Archive for October 2009
CHUCKMAN’S PLACES – SOUTH SHORE DRIVE – NORTH OF SOUTH SHORE NEIGHBORHOOD – AERIAL WITH SKYLINE Leave a comment
CHUCKMAN’S PLACES – SOUTH SHORE AERIAL – VIEW OF NORTH END ALONG LAKE – DATE UNKNOWN – FROM SKYSCRAPER PAGE SITE Leave a comment
This picture ends on the right side around 71st Street, the complex, low-rise building near the point into the lake being the old South Shore Country Club, now an institution called the Chicago Cultural Center.
The great bulk of my South Shore is out of this frame, to the right, the shopping streets 75th and 79th and the many blocks of apartments between them.
71st Street in its heyday was fairly elegant in spots with many nice shops, two big movie theaters (the Hamilton and the Jeffery), many restaurants, and professional offices.
The line of parkland to the left of the old South Shore Country Club denotes South Shore Drive. The buildings along the bottom of the Drive reflect Chicago’s days of grandeur in the early 20th century as a beach/vacation resort location (before Florida developed and in the wake of the amazing construction of Chicago’s 22 miles of parkland and beaches along the lake at the turn of the 19th century), including elegant old hotels and apartment hotels along the lake front, a kind of development which continued further north along the lake front. Some of these places were once the locations of ballrooms and fine restaurants.
CHUCKMAN’S PLACES – WINDSOR PARK I.C. PLATFORM – TAKEN YEARS LATER BUT LOOKING MUCH AS IT DID IN 1950s – FROM EVA CASEY’S PERSONAL SITE Leave a comment
The commuter station at 75th Street was called Windsor Park because when the Illinois Central commuter system was built that was the name of part of what is today Rainbow Beach. The beach originally had several sections with different names, including Windsor to the north of 75th Street and Manhattan to the south.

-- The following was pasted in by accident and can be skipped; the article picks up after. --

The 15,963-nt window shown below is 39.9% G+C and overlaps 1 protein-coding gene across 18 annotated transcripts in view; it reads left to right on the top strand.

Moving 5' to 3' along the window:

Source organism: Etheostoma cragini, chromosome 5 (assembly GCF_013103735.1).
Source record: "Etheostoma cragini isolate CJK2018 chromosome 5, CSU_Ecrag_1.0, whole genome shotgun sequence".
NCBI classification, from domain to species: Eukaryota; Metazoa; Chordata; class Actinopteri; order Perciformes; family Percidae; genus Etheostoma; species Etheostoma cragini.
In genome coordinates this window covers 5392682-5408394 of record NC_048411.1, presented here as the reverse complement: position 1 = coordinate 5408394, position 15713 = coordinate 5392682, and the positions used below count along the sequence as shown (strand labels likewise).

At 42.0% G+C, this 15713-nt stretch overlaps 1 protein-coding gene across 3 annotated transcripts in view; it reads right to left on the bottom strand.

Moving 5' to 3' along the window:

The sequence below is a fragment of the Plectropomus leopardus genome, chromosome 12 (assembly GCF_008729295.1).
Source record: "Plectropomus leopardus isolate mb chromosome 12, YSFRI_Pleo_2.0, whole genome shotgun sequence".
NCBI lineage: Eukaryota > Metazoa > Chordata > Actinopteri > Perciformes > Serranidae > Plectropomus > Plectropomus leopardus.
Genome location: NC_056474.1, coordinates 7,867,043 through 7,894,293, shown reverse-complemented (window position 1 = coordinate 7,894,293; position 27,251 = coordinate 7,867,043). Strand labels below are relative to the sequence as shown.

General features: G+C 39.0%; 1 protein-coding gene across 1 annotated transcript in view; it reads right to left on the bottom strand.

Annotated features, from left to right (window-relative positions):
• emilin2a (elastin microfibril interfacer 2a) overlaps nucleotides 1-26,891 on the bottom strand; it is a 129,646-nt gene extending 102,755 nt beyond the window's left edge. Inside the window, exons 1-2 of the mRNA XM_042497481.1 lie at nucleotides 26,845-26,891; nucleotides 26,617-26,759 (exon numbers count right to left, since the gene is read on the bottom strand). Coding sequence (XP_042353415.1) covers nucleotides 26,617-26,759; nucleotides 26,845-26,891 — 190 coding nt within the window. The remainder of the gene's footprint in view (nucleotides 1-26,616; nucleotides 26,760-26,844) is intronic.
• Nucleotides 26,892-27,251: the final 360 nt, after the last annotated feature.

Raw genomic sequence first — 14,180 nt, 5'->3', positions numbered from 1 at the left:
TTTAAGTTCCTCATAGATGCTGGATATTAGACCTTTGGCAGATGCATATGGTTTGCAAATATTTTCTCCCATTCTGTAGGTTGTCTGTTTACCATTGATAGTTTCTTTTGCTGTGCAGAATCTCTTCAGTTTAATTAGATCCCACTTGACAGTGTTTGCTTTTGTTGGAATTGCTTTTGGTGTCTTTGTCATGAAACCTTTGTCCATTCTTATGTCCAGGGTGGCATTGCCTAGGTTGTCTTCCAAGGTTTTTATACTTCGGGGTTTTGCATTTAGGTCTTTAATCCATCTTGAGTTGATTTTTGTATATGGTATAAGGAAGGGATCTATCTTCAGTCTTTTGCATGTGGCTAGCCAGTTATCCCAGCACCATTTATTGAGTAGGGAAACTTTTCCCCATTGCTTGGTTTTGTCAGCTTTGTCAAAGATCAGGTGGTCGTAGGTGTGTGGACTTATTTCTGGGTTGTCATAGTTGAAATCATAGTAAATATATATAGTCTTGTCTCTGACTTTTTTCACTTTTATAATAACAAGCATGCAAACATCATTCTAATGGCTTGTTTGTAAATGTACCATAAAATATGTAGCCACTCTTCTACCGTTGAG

These were all consolidated under the name Rainbow Beach after WWI, in honor of the Rainbow Division.
The parks and beaches in those early days of the 20th century were an important local amenity and a draw for tourists, drawing crowds as perhaps never since. That is a major reason there were so many grand hotels built along the shore on both the south and north side. Florida was still a swamp when the Burnham Plan created Chicago’s magnificent recreational shoreline, and people came in great numbers to use it.
Check below for images of vintage postcards over the years featuring the various names and crowded scenes.
CHUCKMAN’S PLACES – SOUTH SHORE BRANCH LIBRARY – 73RD AND KINGSTON – A LATER VISIT BACK – FROM EVA CASEY’S PERSONAL SITE 1 comment
Have the bricks been painted? I don’t recall them being such a dark red.
CHUCKMAN’S PLACES – FIRE STATION – 73RD AND KINGSTON – A LATER VISIT BACK – FROM EVA CASEY’S PERSONAL SITE Leave a comment
A fine example of the handsome, gracious apartment buildings which lined the streets of the neighborhood. It was possible for those of limited means to find a small apartment, while there were large apartments for more affluent people. The neighborhood thus had a naturally occurring mix of economic situations, the kind of situation contemporary planners in public housing attempt to achieve artificially with mixes of owned units plus subsidized housing.
I think that was only possible because of the huge stock of good quality apartments that neighborhoods like South Shore or Hyde Park had from an earlier time, a stock unlike anything I have observed in many other cities over the years.
The last time I visted the old neighborhood, during the mid-1980s, I was surprised and pleased that the pleasant and graceful streets of apartment buildings mostly looked good. The notable change was black iron gates in front of many of them, something which didn’t exist in the 1950/60s, a reflection of soaring crime rates.